So Paul has now given us his two key principles for wise decision-making within those lines the Lord lays down. One is to ask, 'Is this good, or will this be good, for my Christian growth and service?' And the other is to ask, 'Is this better, or will this be better, for my holiness?' Those are the key questions to ask of any relationship you're in, or thinking of starting.
So Paul says, 'If there's opportunity to marry (within God's will, according to the Bible), you're free to take it if you want to.' And that's why he speaks against those who are trying to put pressure on people to stay single. He says, 'No, you're trying to lay on Christians something that God doesn't.' And so the general principle you can draw from Article 32 is that in any area of life or doctrine, the church or Christian teaching must not require of Christians what God, in the Bible doesn't.
So take the different example of alcohol. The Bible says we may drink, but must not get drunk – or, by implication, get anywhere near going down that road. And so for holiness' sake, some Christians give up alcohol. Which is fine and godly. But the moment, for example, a church requires you to give up alcohol to be a member, a line has been crossed away from this principle that we mustn't require of one another what God doesn't.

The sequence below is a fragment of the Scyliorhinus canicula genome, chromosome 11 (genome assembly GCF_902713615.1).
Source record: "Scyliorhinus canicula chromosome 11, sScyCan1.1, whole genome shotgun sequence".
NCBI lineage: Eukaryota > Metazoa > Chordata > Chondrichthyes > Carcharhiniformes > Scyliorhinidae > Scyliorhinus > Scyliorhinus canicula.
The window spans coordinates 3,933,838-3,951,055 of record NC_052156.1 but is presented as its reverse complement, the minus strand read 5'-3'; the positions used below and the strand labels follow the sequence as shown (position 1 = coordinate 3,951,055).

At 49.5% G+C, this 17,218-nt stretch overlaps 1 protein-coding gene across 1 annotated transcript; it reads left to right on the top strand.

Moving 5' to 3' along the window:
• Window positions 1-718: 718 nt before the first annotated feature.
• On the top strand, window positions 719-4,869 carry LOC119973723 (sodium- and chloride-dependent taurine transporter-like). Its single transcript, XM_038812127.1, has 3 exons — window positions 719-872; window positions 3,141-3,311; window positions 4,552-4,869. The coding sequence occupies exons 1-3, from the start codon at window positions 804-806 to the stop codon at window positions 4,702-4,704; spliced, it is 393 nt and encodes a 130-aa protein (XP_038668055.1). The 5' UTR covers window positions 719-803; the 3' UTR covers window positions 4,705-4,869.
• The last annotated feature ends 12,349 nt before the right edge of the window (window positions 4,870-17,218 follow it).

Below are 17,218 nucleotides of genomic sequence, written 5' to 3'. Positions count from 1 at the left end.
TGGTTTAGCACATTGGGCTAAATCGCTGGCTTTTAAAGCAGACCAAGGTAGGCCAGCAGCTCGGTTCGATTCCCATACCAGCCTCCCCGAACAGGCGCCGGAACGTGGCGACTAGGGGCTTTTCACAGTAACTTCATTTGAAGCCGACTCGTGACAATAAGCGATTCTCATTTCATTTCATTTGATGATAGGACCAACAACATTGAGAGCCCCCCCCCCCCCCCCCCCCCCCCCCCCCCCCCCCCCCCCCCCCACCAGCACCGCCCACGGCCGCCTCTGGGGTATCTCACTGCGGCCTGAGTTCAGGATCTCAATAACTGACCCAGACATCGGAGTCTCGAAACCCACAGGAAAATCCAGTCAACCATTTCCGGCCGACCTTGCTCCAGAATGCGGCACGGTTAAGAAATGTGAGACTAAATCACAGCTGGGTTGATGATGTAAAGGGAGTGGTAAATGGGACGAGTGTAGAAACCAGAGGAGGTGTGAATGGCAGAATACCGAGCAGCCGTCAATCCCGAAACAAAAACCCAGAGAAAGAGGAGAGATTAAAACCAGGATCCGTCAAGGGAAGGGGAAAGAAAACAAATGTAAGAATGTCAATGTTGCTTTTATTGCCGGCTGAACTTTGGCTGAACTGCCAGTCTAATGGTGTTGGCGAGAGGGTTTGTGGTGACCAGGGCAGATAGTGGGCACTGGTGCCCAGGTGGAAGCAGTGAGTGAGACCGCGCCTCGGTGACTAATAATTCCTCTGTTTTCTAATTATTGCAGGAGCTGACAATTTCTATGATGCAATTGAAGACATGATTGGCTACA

Well, I said at the start that Article 32 isn't just about ordained ministers. But the Bible does say particular things about ordained ministers and marriage. And to see that, would you turn on in the Bibles to:
1 Timothy 3
This was also written by the apostle Paul. And he was giving his assistant, Timothy, criteria for choosing new ordained ministers. So look at verse 1:
"The saying is trustworthy: If anyone aspires to the office of overseer, he desires a noble task."